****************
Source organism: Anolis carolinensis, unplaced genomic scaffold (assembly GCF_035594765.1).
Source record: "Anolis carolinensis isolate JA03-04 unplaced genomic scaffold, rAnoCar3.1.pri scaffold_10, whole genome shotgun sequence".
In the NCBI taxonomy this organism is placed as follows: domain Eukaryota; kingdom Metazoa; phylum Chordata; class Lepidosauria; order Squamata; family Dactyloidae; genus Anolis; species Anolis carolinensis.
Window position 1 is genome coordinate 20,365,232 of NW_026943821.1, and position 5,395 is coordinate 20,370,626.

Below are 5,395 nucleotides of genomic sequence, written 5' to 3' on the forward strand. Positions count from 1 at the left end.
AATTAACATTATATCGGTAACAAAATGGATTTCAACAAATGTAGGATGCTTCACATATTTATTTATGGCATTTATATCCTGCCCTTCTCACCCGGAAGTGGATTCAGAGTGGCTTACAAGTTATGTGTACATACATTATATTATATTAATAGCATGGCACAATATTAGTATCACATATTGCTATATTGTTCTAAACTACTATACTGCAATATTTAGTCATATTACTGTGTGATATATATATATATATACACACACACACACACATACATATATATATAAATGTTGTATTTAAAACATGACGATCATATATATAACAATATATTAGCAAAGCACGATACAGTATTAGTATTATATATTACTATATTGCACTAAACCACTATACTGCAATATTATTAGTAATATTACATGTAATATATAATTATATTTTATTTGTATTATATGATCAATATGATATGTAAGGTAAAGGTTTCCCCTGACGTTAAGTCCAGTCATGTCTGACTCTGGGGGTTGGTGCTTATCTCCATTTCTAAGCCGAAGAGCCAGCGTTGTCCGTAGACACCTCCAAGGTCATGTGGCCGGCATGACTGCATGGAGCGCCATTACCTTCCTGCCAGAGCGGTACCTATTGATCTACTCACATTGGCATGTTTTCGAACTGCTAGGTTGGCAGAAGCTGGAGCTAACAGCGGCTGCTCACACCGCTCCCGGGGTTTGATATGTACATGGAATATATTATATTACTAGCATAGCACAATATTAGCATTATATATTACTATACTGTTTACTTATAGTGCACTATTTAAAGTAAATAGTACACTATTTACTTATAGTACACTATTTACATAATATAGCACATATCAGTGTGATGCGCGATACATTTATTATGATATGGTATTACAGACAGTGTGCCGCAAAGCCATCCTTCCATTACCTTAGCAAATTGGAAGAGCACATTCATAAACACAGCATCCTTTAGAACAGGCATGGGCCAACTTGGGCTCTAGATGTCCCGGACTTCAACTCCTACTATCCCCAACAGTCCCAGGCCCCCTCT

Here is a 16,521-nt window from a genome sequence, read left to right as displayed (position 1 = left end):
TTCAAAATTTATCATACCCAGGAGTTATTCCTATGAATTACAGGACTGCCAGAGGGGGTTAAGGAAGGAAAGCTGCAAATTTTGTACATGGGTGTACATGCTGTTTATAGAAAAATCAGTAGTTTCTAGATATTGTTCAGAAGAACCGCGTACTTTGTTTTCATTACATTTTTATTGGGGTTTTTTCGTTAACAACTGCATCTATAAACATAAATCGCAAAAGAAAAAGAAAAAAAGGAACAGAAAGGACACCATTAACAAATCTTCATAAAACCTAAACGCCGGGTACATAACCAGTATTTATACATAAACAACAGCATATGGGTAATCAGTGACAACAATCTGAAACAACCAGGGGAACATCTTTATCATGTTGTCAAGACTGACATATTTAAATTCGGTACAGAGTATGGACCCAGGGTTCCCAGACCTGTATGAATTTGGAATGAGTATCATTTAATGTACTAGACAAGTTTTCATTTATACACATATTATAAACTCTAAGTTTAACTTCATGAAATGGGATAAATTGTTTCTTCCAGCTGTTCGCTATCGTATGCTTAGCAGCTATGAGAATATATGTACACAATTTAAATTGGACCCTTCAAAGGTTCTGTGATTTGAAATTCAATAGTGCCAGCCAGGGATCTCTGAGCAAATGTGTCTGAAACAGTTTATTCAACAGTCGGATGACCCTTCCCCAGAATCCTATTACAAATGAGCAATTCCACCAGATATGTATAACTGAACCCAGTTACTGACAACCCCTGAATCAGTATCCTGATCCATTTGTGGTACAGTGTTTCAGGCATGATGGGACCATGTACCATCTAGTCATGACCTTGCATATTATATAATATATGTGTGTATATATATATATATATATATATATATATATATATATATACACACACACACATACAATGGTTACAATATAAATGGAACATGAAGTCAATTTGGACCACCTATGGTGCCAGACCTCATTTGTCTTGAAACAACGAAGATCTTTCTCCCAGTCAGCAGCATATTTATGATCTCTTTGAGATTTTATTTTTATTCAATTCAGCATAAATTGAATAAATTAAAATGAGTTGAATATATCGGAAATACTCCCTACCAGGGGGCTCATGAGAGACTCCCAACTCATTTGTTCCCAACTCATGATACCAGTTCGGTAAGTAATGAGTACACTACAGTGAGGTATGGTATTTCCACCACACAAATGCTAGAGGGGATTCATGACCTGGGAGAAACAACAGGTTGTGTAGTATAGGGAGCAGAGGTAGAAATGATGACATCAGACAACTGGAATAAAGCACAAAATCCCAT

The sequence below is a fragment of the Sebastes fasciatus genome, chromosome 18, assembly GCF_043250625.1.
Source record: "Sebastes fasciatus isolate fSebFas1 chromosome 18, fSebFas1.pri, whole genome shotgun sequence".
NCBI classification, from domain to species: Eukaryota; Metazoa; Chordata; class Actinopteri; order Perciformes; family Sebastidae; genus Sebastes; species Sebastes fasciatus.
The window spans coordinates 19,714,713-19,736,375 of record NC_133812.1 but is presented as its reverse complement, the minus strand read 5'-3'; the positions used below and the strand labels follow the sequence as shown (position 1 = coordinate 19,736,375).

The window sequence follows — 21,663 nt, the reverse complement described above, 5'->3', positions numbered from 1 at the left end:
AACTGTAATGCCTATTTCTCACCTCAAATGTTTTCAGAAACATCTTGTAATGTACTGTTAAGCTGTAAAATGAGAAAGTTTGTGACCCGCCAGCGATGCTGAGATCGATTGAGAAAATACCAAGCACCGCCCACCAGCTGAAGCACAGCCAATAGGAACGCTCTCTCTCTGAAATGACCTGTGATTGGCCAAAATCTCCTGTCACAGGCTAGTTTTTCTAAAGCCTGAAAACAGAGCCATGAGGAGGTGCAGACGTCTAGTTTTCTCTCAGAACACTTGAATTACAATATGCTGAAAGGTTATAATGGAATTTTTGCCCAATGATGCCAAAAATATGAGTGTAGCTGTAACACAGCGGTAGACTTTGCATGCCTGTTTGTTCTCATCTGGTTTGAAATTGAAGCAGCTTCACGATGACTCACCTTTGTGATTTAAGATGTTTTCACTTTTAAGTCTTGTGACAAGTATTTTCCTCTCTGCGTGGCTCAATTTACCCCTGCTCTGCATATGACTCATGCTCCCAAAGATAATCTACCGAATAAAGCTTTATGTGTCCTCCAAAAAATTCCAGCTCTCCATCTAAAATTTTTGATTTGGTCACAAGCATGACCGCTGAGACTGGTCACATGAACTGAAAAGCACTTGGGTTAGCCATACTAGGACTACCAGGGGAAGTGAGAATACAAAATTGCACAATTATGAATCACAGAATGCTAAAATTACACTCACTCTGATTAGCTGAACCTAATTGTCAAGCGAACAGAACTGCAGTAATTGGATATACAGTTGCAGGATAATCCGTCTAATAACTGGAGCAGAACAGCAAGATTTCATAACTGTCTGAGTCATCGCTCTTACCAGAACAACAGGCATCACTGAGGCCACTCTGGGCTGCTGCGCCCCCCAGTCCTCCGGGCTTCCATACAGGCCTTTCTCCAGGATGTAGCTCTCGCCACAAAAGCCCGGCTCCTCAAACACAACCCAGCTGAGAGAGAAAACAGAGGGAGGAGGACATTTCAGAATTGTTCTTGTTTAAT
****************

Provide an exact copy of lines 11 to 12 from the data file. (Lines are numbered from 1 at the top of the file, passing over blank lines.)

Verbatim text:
NCBI classification, from domain to species: Eukaryota; Metazoa; Chordata; class Actinopteri; order Perciformes; family Sebastidae; genus Sebastes; species Sebastes fasciatus.
The window spans coordinates 19,714,713-19,736,375 of record NC_133812.1 but is presented as its reverse complement, the minus strand read 5'-3'; the positions used below and the strand labels follow the sequence as shown (position 1 = coordinate 19,736,375).